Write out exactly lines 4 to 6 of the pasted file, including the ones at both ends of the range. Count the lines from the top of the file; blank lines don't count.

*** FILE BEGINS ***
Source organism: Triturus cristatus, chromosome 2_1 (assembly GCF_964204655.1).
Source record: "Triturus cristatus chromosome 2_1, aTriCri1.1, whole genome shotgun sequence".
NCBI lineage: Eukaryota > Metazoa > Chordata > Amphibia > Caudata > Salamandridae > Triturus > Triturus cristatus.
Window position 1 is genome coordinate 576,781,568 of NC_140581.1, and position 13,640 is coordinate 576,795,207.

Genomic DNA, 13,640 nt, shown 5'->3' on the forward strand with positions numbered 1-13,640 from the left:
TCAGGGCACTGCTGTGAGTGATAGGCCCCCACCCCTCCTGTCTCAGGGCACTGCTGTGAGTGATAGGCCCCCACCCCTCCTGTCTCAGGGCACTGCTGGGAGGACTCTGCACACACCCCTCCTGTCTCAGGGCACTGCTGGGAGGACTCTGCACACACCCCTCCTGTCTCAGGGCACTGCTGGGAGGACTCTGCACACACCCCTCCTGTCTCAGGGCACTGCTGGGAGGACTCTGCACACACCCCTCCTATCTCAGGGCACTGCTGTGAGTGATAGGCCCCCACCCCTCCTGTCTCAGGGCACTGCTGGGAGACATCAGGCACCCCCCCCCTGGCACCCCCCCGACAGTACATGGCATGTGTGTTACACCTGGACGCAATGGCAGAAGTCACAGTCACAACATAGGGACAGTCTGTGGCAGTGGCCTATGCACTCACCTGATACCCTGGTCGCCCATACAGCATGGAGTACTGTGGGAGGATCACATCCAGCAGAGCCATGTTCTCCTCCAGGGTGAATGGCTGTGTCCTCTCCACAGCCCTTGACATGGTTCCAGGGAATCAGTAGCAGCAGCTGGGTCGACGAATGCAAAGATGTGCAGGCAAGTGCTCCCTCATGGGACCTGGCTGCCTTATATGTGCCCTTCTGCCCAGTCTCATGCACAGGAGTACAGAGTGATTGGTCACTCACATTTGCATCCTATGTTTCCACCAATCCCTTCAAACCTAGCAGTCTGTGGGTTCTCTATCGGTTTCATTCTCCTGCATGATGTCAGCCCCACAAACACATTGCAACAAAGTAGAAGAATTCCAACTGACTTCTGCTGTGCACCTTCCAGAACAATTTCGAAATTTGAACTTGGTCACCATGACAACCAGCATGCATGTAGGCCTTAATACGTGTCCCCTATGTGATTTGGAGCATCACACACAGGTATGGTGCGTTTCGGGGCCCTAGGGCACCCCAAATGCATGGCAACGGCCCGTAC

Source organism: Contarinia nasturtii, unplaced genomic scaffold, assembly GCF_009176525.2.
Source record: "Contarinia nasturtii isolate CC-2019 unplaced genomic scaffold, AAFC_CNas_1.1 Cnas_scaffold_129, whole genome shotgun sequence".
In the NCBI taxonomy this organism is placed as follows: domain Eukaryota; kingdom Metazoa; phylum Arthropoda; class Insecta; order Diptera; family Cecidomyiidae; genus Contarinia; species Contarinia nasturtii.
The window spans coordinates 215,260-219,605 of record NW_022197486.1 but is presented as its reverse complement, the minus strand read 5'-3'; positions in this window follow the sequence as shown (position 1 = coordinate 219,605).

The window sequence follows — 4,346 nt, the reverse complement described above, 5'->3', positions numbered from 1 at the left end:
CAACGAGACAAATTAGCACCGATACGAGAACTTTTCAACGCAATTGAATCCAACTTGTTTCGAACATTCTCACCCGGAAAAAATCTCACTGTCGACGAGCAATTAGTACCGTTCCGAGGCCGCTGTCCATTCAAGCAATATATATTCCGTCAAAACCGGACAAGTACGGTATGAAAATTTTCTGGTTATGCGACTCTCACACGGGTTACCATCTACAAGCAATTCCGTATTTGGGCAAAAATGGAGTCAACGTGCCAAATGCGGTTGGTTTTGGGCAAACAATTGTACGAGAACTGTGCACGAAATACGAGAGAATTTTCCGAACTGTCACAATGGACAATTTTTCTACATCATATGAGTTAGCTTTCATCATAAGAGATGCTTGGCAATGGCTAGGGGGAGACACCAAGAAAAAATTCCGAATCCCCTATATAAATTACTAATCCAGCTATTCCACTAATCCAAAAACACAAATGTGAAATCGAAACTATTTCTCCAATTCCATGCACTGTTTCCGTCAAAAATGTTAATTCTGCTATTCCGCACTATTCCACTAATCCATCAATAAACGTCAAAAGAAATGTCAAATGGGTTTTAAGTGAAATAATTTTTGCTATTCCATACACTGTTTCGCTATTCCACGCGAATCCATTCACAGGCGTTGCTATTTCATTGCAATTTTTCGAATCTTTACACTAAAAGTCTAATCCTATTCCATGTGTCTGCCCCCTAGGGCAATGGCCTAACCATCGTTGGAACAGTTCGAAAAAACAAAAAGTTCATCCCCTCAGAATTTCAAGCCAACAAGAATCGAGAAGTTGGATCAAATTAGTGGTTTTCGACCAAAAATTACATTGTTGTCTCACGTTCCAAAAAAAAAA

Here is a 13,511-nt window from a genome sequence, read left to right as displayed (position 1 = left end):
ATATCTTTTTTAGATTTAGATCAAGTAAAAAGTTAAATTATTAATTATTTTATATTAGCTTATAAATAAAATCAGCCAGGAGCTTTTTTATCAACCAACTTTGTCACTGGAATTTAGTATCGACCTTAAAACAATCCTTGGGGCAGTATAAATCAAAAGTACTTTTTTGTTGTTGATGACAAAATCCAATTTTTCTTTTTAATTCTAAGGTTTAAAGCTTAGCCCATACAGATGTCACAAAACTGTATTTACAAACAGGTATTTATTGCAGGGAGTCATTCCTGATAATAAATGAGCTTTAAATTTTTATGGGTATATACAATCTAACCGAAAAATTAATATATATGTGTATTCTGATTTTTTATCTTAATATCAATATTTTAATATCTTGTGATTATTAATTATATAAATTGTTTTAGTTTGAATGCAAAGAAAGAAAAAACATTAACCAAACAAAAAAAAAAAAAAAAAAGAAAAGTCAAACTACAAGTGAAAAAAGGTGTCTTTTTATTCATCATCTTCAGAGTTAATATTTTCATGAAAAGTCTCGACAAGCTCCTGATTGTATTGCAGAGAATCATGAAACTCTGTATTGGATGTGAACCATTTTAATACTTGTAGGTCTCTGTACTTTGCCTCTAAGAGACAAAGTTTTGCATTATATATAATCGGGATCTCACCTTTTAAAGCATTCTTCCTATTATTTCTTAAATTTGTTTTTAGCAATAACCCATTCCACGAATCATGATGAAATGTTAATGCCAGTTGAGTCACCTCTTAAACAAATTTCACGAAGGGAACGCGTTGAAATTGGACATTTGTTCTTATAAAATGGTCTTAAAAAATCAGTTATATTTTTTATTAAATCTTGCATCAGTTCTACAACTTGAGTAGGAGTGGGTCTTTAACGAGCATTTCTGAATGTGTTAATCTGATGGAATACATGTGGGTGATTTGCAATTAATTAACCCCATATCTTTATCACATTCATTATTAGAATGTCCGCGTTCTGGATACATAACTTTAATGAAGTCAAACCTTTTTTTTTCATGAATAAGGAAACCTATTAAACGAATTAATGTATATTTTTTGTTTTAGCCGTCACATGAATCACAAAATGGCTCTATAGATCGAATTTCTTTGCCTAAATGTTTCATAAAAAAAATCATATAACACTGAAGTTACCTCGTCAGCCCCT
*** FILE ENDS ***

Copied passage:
Window position 1 is genome coordinate 576,781,568 of NC_140581.1, and position 13,640 is coordinate 576,795,207.

Genomic DNA, 13,640 nt, shown 5'->3' on the forward strand with positions numbered 1-13,640 from the left:
TCAGGGCACTGCTGTGAGTGATAGGCCCCCACCCCTCCTGTCTCAGGGCACTGCTGTGAGTGATAGGCCCCCACCCCTCCTGTCTCAGGGCACTGCTGGGAGGACTCTGCACACACCCCTCCTGTCTCAGGGCACTGCTGGGAGGACTCTGCACACACCCCTCCTGTCTCAGGGCACTGCTGGGAGGACTCTGCACACACCCCTCCTGTCTCAGGGCACTGCTGGGAGGACTCTGCACACACCCCTCCTATCTCAGGGCACTGCTGTGAGTGATAGGCCCCCACCCCTCCTGTCTCAGGGCACTGCTGGGAGACATCAGGCACCCCCCCCCTGGCACCCCCCCGACAGTACATGGCATGTGTGTTACACCTGGACGCAATGGCAGAAGTCACAGTCACAACATAGGGACAGTCTGTGGCAGTGGCCTATGCACTCACCTGATACCCTGGTCGCCCATACAGCATGGAGTACTGTGGGAGGATCACATCCAGCAGAGCCATGTTCTCCTCCAGGGTGAATGGCTGTGTCCTCTCCACAGCCCTTGACATGGTTCCAGGGAATCAGTAGCAGCAGCTGGGTCGACGAATGCAAAGATGTGCAGGCAAGTGCTCCCTCATGGGACCTGGCTGCCTTATATGTGCCCTTCTGCCCAGTCTCATGCACAGGAGTACAGAGTGATTGGTCACTCACATTTGCATCCTATGTTTCCACCAATCCCTTCAAACCTAGCAGTCTGTGGGTTCTCTATCGGTTTCATTCTCCTGCATGATGTCAGCCCCACAAACACATTGCAACAAAGTAGAAGAATTCCAACTGACTTCTGCTGTGCACCTTCCAGAACAATTTCGAAATTTGAACTTGGTCACCATGACAACCAGCATGCATGTAGGCCTTAATACGTGTCCCCTATGTGATTTGGAGCATCACACACAGGTATGGTGCGTTTCGGGGCCCTAGGGCACCCCAAATGCATGGCAACGGCCCGTAC